Global warming isn’t a prediction. It is happening. That is why I was so troubled to read a recent interview with President Obama in Rolling Stone in which he said that Canada would exploit the oil in its vast tar sands reserves “regardless of what we do.”
If Canada proceeds, and we do nothing, it will be game over for the climate.
Canada’s tar sands, deposits of sand saturated with bitumen, contain twice the amount of carbon dioxide emitted by global oil use in our entire history. If we were to fully exploit this new oil source, and continue to burn our conventional oil, gas and coal supplies, concentrations of carbon dioxide in the atmosphere eventually would reach levels higher than in the Pliocene era, more than 2.5 million years ago, when sea level was at least 50 feet higher than it is now. That level of heat-trapping gases would assure that the disintegration of the ice sheets would accelerate out of control. Sea levels would rise and destroy coastal cities. Global temperatures would become intolerable. Twenty to 50 percent of the planet’s species would be driven to extinction. Civilization would be at risk.
Given that scenario, the statement "civilization would be at risk" seems an understatement. A better way to put it might be, "Civilization will be struggling to maintain itself -- if we're really, really lucky."
In the nearer term, things don't look any better. "Over the next several decades, the Western United States and the semi-arid region from North Dakota to Texas will develop semi-permanent drought, with rain, when it does come, occurring in extreme events with heavy flooding," Hansen writes. "Economic losses would be incalculable. More and more of the Midwest would be a dust bowl. California’s Central Valley could no longer be irrigated. Food prices would rise to unprecedented levels."
Hansen isn't pulling this out of his butt, as much as some would like to believe. His warning is based on a peer-reviewed statistical study showing that global warming is affecting weather -- not will affect the weather, is affecting the weather. We're seeing a process that's happening now.
Hansen’s reasoning has to do with math. Statisticians employ standard deviation to measure variability; it’s the calculation pollsters use to determine margin of error, and it’s especially valuable when looking at the weather. Perfect distribution of standard deviation is graphed as the familiar bell curve; about two-thirds of the time, data points fall in the middle of the bell — or within one standard deviation of the mean.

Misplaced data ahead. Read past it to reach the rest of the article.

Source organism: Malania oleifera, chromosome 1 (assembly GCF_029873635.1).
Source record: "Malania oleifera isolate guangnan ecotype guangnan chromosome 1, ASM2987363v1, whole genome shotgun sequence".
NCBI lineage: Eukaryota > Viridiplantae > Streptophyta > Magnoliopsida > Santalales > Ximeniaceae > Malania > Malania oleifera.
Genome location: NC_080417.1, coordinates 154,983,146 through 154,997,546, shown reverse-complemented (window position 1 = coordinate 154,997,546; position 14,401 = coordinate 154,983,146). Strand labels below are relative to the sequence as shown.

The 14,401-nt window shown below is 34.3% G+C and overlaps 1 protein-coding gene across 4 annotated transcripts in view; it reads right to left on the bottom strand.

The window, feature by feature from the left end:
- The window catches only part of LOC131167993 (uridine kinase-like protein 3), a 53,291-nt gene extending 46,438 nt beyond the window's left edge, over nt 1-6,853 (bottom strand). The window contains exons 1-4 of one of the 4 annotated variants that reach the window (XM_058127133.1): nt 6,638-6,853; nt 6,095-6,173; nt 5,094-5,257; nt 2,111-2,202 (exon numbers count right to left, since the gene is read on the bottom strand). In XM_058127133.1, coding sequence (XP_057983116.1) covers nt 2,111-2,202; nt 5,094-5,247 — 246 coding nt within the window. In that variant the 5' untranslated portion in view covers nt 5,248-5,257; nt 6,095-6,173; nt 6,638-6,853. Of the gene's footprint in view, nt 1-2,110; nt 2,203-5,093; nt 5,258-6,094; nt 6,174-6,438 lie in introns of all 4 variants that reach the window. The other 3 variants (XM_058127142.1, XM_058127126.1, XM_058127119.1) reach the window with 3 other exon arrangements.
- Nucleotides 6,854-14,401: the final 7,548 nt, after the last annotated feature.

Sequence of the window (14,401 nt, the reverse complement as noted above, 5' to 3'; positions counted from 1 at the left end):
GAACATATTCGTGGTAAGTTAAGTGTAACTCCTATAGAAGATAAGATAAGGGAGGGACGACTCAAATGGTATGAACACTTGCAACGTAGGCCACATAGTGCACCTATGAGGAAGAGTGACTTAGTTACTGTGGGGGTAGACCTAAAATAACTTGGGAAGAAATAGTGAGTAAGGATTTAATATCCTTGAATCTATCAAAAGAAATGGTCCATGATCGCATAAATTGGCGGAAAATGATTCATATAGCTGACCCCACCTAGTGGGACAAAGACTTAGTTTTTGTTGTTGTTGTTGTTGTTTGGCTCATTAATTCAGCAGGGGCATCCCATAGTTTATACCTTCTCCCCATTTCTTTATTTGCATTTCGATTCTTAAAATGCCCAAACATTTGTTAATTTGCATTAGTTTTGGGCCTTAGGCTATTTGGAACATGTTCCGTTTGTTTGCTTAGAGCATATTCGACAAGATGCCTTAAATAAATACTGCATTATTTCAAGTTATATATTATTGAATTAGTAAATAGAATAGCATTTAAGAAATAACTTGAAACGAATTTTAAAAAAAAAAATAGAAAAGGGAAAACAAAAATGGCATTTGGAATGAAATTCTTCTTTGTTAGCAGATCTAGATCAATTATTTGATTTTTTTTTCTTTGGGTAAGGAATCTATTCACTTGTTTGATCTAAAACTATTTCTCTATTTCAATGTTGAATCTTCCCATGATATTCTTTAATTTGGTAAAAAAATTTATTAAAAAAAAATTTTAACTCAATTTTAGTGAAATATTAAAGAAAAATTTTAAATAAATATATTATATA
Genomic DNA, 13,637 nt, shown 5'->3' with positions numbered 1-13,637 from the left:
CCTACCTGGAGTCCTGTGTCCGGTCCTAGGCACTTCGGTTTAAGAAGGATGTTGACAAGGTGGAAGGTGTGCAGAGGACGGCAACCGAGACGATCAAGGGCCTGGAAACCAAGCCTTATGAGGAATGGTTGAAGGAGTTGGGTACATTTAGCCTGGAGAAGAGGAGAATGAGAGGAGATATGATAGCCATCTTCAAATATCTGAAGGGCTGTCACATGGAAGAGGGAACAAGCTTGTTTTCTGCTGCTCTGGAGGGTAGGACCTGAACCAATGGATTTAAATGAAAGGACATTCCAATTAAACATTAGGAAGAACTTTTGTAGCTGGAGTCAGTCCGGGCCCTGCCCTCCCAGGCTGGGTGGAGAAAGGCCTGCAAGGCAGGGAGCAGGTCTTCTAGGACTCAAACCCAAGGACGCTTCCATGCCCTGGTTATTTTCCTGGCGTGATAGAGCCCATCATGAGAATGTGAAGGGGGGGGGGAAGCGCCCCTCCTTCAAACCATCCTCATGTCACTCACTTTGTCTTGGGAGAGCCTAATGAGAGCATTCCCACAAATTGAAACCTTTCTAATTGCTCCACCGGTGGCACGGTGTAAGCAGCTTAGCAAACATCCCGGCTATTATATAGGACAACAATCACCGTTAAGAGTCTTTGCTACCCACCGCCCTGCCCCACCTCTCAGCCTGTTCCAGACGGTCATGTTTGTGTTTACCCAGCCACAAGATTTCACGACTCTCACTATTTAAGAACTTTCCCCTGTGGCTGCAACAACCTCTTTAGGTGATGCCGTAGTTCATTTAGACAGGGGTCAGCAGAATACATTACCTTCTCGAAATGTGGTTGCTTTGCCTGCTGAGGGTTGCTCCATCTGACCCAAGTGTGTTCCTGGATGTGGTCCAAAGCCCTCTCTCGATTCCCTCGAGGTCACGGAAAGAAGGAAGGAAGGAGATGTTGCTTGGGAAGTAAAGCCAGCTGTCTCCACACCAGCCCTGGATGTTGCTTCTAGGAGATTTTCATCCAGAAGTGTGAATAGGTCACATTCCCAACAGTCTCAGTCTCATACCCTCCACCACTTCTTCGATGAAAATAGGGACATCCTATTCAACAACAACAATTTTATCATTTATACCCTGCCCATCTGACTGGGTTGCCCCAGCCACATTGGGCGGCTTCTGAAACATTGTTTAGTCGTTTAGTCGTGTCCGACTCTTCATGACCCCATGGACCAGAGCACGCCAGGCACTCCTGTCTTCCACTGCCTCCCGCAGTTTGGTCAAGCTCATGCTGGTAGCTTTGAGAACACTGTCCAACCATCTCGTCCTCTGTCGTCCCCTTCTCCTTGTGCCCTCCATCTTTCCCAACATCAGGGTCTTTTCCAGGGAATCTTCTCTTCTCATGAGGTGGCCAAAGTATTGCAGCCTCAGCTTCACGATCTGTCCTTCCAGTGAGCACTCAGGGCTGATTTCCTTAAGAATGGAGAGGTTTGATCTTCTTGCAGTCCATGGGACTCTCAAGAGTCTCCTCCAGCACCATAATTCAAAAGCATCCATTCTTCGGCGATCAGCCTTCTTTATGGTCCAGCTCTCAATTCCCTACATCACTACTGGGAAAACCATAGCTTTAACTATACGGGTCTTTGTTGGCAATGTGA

In the paper, which Time.com confirmed has been peer-reviewed, the authors show that extreme outliers of more than three standard deviations above the mean temperature covered between six and thirteen percent of the globe during the years 2003 to 2008. If they were normally distributed and similar to the climactic record, that should have been just a 0.1-to-0.2 percent frequency of an extreme heat event. (That’s about exactly as often as a perfect bell curve predicts they would occur.) Hansen dubs this difference a “three-sigma anomaly,” for the Greek-letter symbol for standard deviation. And in the world of statistics, these anomalies represent a stunning 10-fold increase in extreme weather events.
In other words, it's statistically impossible for this to be part of the "normal variation" that deniers claim it to be. To go back to the bell curve, think of throwing dice. "Imagine dice with two sides red (for hot), two sides blue (for cold) and two sides white (average temperatures)," Time explains. "If you roll the dice, you’re equally likely to get any result. With continued emissions of greenhouse gas, however, the authors predicted that by the early 21st century, four of the sides would be red."
"The climate dice are loaded now, just as we said back in the 1980s that they would be," Hansen told Time. "People should be able to recognize the change, especially the increasingly extreme events. Don’t be surprised if there are more examples this summer."
I know this whole climate change thing is scary, but it's long past time for people to put on their big kid pants and deal with it.
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